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Gang Of 8 Champion Plan, Declare 'Year Of Immigration Reform'

The "Gang of Eight" senators hold a news conference on Capitol Hill on Thursday to discuss their immigration overhaul bill. The senators, from left, are Jeff Flake, R-Ariz., Marco Rubio, R-Fla., Richard Durbin, D-Ill., John McCain, R-Ariz., Charles Schumer, D-N.Y., Robert Menendez, D-N.J., Lindsey Graham, R-S.C., and Michael Bennet, D-Colo.
Charles Dharapak

Bipartisan bonhomie broke out Thursday afternoon when four Democratic and four Republican senators made a case for their comprehensive immigration overhaul proposal.

The scene at the Dirksen Senate Office Building stood in marked contrast to the ugly end Wednesday of a smaller cross-party effort to fashion gun legislation that would have expanded background checks and banned assault-style weapons.

"I think 2013 is the year of immigration reform," said GOP Sen. Lindsey Graham of South Carolina, who, with the other senators, stood in front of representatives of a diverse coalition — from the AFL-CIO to the Chamber of Commerce — that has gotten behind overhaul efforts.

"America is an idea; nobody owns it," Graham said. "We've got to create order out of chaos."

The senators characterized their series of two dozen meetings as tough but straightforward, and with areas of deep compromise save one.

"[The] evening we set aside for the DREAM Act was a pretty short meeting," Democratic Sen. Dick Durbin of Illinois said. "Everybody said it was time."

Republican Sen. Marco Rubio of Florida made a point of addressing his supporters who are skeptical of the proposal, which provides a path to citizenship for the estimated 11 million illegal immigrants current in the U.S.

"We all wish we didn't have this problem, but we do," he said. "Leaving things the way they are, that's the real amnesty."

Rubio, seen as key to the bill's forward motion, said that no one has the right to illegally immigrate to the U.S., but that those here are not going to be deported.

It is "in our national interest" to bring people "out of the shadows," he said. "This is who we are. We are the most compassionate nation on earth."

When asked why the immigration bill won't simply meet the same partisan fate as gun legislation, Republican Sen. John McCain of Arizona pointed to his party's political reality.

"A little straight talk here," he said. "Republicans have got to compete for the Hispanic voter."

McCain and the other senators portrayed the bill as a document of hard-earned compromise, but one that is far from a final product — and one that will face efforts by opponents to insert amendments that would kill the thing.

Said Graham, the South Carolina Republican: "We're going to be aggressive in marketing the bill. This is an all hands on deck approach."

New York Sen. Charles Schumer, the Democrat who with McCain led the bill-writing effort, said that the issue is "ours to lose."

"I think we have a great product here," he said. "I don't think it's at all like gun control — it has broader support on a broader basis than guns did."

The 844-page bill is expected to be debated over the next few months.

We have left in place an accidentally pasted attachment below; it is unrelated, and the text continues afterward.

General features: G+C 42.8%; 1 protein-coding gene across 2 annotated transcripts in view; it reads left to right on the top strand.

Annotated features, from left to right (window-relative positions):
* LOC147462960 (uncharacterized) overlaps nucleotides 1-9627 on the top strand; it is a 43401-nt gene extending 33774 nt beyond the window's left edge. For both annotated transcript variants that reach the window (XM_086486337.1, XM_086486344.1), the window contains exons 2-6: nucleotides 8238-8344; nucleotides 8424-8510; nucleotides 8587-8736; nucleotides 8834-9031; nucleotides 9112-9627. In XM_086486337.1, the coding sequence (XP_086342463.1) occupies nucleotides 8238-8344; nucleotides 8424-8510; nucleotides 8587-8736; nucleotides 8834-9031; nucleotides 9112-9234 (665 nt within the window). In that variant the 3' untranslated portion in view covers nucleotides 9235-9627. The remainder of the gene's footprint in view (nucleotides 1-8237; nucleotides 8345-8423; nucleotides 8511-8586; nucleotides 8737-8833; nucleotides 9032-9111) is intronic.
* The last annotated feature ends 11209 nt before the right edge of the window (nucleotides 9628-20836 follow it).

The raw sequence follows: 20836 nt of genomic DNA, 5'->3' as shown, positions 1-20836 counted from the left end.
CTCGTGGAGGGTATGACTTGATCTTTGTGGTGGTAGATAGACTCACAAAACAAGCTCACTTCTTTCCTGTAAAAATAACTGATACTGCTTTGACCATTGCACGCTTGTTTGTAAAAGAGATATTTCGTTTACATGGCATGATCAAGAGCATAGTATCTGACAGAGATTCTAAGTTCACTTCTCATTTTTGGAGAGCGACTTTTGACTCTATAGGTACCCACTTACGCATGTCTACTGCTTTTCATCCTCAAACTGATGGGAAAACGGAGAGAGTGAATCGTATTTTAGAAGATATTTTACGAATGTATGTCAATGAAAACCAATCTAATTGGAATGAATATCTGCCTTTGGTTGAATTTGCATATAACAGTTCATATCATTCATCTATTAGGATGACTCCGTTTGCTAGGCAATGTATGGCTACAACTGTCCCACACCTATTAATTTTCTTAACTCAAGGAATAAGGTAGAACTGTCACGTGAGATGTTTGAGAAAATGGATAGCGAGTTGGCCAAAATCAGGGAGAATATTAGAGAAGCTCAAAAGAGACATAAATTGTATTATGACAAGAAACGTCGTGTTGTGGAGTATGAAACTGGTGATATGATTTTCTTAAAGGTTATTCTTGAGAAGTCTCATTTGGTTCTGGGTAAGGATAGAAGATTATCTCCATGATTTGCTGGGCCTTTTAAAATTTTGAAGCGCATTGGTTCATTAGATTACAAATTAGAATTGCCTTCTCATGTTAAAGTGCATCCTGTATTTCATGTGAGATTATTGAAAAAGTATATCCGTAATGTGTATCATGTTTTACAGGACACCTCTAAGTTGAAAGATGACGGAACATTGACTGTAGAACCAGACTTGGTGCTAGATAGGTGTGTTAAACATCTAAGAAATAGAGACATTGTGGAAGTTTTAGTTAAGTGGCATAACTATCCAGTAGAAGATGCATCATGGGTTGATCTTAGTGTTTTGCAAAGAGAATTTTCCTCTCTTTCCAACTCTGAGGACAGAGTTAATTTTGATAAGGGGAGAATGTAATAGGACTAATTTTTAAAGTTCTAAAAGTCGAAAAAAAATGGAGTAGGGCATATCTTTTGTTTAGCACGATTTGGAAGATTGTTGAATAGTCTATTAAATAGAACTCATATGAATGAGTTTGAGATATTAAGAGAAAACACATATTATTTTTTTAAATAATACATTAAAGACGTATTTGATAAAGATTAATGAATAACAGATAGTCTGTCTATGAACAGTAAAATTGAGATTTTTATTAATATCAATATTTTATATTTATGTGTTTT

"We're either gonna get a bill," Graham said, "or have one hell of a fight."

Here are some highlights from the legislation:

Path To Citizenship And Border Security

  • Temporary status available to qualified undocumented immigrants when border security and fencing benchmarks are reached.
  • Require background checks, fingerprints, $2,000 in fines, pay taxes, prove employment and physical presence in U.S. before 2012, and a start at the "back of the line" to qualify for temporary status.
  • Permanent resident status available after 10 years, provided border security and employment verification "triggers" met; no federal benefits during temporary status; and applicant proves he or she is earning 25 percent above poverty line.
  • Status revoked if applicant commits serious crime, fails to comply with work, tax, and physical presence requirements.
  • DREAM Act Young Undocumented Immigrants

  • Create five-year path to citizenship for young undocumented immigrants brought by parents to U.S. illegally or in the country on expired visas.
  • Revamp Visa Programs, From Farm Workers To Entrepreneurs

  • Up to 10,000 new "start up" visas for foreign entrepreneurs who create a minimum of five jobs and raise a half million dollars from investors.
  • More visas for highly skilled foreigners with advanced degrees.
  • Increase the number of H-1B visas awarded annually from 65,000 to 110,000, in part to bump up to 25,000 visas available for those in science, technology, engineering and mathematics.
  • Eliminate "certain categories" of family immigration preferences, and eliminate diversity visa lottery.
  • Require business owners to use a Labor Department posting website to seek out American workers before taking foreign workers.
  • Establish low-skilled guest-worker program and new agricultural-guest-worker visa program that allows undocumented farm workers to obtain legal status.
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    Liz Halloran joined NPR in December 2008 as Washington correspondent for Digital News, taking her print journalism career into the online news world.
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